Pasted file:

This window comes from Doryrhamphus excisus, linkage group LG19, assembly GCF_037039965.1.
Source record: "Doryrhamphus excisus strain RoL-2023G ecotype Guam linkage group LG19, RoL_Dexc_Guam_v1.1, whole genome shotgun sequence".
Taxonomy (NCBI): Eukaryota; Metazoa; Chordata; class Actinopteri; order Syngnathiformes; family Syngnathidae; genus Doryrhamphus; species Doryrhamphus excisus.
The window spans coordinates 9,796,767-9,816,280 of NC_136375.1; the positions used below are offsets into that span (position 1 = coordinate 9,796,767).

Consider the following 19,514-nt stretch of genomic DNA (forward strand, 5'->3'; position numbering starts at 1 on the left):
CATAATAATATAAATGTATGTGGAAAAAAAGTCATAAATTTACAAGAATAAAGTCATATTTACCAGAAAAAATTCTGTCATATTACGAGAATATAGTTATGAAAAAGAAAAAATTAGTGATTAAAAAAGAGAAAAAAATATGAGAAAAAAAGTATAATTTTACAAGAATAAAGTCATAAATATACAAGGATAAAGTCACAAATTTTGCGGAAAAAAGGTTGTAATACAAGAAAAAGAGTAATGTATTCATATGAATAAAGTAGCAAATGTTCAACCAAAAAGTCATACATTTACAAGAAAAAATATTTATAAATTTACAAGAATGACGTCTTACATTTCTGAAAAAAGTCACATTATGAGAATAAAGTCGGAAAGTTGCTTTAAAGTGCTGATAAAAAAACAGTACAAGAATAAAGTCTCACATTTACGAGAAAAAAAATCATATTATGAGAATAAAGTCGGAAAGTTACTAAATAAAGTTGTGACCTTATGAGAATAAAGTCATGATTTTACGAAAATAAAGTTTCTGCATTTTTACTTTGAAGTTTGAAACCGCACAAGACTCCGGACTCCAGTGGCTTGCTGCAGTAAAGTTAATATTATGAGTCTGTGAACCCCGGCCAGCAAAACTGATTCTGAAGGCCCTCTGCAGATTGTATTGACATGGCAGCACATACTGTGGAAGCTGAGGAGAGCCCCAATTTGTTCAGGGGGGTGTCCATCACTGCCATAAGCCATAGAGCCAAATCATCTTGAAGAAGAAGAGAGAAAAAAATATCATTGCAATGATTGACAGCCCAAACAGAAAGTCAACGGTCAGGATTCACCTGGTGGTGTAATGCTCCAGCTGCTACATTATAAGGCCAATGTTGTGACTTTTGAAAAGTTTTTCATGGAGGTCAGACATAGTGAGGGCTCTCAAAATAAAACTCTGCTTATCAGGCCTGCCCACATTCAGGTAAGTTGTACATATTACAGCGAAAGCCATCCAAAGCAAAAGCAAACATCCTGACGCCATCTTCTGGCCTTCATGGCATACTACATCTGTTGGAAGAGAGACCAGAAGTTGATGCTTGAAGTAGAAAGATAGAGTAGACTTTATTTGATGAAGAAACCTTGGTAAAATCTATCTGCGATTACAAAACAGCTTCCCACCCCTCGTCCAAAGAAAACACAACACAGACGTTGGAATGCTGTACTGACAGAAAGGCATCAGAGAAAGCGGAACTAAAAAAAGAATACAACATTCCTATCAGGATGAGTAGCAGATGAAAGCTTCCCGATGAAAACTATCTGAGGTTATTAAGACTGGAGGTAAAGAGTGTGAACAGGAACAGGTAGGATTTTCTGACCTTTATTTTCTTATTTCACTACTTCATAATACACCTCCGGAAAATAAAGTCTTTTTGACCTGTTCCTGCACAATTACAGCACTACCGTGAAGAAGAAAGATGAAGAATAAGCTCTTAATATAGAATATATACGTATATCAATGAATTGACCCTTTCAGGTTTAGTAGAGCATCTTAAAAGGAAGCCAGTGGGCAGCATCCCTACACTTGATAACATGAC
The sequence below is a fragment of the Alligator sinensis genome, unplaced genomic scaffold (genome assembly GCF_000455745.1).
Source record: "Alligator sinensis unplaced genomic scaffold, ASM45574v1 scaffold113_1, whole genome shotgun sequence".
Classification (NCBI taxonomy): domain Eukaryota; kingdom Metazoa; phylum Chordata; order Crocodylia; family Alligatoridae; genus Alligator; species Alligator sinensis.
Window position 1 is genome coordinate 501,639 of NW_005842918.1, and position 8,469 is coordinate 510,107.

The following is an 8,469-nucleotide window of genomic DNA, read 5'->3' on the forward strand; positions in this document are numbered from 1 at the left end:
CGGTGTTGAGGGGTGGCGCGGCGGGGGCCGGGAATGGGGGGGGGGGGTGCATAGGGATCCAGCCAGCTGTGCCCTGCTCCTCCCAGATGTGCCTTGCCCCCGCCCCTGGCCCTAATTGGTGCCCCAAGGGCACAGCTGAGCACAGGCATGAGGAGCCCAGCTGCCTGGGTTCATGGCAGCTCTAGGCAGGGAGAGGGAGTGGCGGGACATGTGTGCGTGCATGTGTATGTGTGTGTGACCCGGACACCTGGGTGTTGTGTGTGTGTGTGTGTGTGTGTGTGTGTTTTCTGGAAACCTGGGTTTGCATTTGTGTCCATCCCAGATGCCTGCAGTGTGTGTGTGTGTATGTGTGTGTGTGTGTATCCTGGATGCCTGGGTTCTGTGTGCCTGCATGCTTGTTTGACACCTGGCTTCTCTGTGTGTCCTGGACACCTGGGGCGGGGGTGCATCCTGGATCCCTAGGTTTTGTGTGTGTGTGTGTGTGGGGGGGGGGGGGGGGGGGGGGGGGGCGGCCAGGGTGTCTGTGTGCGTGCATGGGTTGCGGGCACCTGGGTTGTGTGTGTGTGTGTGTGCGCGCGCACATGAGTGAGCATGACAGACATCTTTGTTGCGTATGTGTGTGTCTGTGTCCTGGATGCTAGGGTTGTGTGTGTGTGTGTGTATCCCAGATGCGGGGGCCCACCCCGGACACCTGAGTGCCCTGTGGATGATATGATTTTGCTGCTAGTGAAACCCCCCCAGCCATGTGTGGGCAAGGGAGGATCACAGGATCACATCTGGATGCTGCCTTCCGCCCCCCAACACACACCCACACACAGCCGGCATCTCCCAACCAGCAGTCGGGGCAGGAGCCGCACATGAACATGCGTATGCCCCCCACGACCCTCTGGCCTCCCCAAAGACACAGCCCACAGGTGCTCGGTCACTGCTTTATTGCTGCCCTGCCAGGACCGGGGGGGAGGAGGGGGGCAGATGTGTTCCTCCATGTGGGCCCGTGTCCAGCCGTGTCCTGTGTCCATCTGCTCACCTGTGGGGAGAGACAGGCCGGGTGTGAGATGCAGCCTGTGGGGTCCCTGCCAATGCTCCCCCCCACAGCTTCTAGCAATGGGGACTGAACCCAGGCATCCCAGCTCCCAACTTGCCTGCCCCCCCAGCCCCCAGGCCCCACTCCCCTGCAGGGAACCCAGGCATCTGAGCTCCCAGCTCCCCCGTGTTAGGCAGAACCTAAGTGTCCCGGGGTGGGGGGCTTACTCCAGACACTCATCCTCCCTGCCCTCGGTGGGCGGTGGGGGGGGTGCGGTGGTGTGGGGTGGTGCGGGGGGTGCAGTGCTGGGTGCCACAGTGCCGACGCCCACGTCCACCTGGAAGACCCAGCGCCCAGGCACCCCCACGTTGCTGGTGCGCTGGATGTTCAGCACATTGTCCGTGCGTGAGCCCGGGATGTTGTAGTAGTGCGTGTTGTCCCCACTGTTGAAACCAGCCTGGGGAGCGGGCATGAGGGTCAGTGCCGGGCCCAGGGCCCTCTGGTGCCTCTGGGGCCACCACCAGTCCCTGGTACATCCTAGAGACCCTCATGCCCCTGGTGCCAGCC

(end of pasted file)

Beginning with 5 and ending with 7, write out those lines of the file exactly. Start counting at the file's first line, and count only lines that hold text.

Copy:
Consider the following 19,514-nt stretch of genomic DNA (forward strand, 5'->3'; position numbering starts at 1 on the left):
CATAATAATATAAATGTATGTGGAAAAAAAGTCATAAATTTACAAGAATAAAGTCATATTTACCAGAAAAAATTCTGTCATATTACGAGAATATAGTTATGAAAAAGAAAAAATTAGTGATTAAAAAAGAGAAAAAAATATGAGAAAAAAAGTATAATTTTACAAGAATAAAGTCATAAATATACAAGGATAAAGTCACAAATTTTGCGGAAAAAAGGTTGTAATACAAGAAAAAGAGTAATGTATTCATATGAATAAAGTAGCAAATGTTCAACCAAAAAGTCATACATTTACAAGAAAAAATATTTATAAATTTACAAGAATGACGTCTTACATTTCTGAAAAAAGTCACATTATGAGAATAAAGTCGGAAAGTTGCTTTAAAGTGCTGATAAAAAAACAGTACAAGAATAAAGTCTCACATTTACGAGAAAAAAAATCATATTATGAGAATAAAGTCGGAAAGTTACTAAATAAAGTTGTGACCTTATGAGAATAAAGTCATGATTTTACGAAAATAAAGTTTCTGCATTTTTACTTTGAAGTTTGAAACCGCACAAGACTCCGGACTCCAGTGGCTTGCTGCAGTAAAGTTAATATTATGAGTCTGTGAACCCCGGCCAGCAAAACTGATTCTGAAGGCCCTCTGCAGATTGTATTGACATGGCAGCACATACTGTGGAAGCTGAGGAGAGCCCCAATTTGTTCAGGGGGGTGTCCATCACTGCCATAAGCCATAGAGCCAAATCATCTTGAAGAAGAAGAGAGAAAAAAATATCATTGCAATGATTGACAGCCCAAACAGAAAGTCAACGGTCAGGATTCACCTGGTGGTGTAATGCTCCAGCTGCTACATTATAAGGCCAATGTTGTGACTTTTGAAAAGTTTTTCATGGAGGTCAGACATAGTGAGGGCTCTCAAAATAAAACTCTGCTTATCAGGCCTGCCCACATTCAGGTAAGTTGTACATATTACAGCGAAAGCCATCCAAAGCAAAAGCAAACATCCTGACGCCATCTTCTGGCCTTCATGGCATACTACATCTGTTGGAAGAGAGACCAGAAGTTGATGCTTGAAGTAGAAAGATAGAGTAGACTTTATTTGATGAAGAAACCTTGGTAAAATCTATCTGCGATTACAAAACAGCTTCCCACCCCTCGTCCAAAGAAAACACAACACAGACGTTGGAATGCTGTACTGACAGAAAGGCATCAGAGAAAGCGGAACTAAAAAAAGAATACAACATTCCTATCAGGATGAGTAGCAGATGAAAGCTTCCCGATGAAAACTATCTGAGGTTATTAAGACTGGAGGTAAAGAGTGTGAACAGGAACAGGTAGGATTTTCTGACCTTTATTTTCTTATTTCACTACTTCATAATACACCTCCGGAAAATAAAGTCTTTTTGACCTGTTCCTGCACAATTACAGCACTACCGTGAAGAAGAAAGATGAAGAATAAGCTCTTAATATAGAATATATACGTATATCAATGAATTGACCCTTTCAGGTTTAGTAGAGCATCTTAAAAGGAAGCCAGTGGGCAGCATCCCTACACTTGATAACATGAC
The sequence below is a fragment of the Alligator sinensis genome, unplaced genomic scaffold (genome assembly GCF_000455745.1).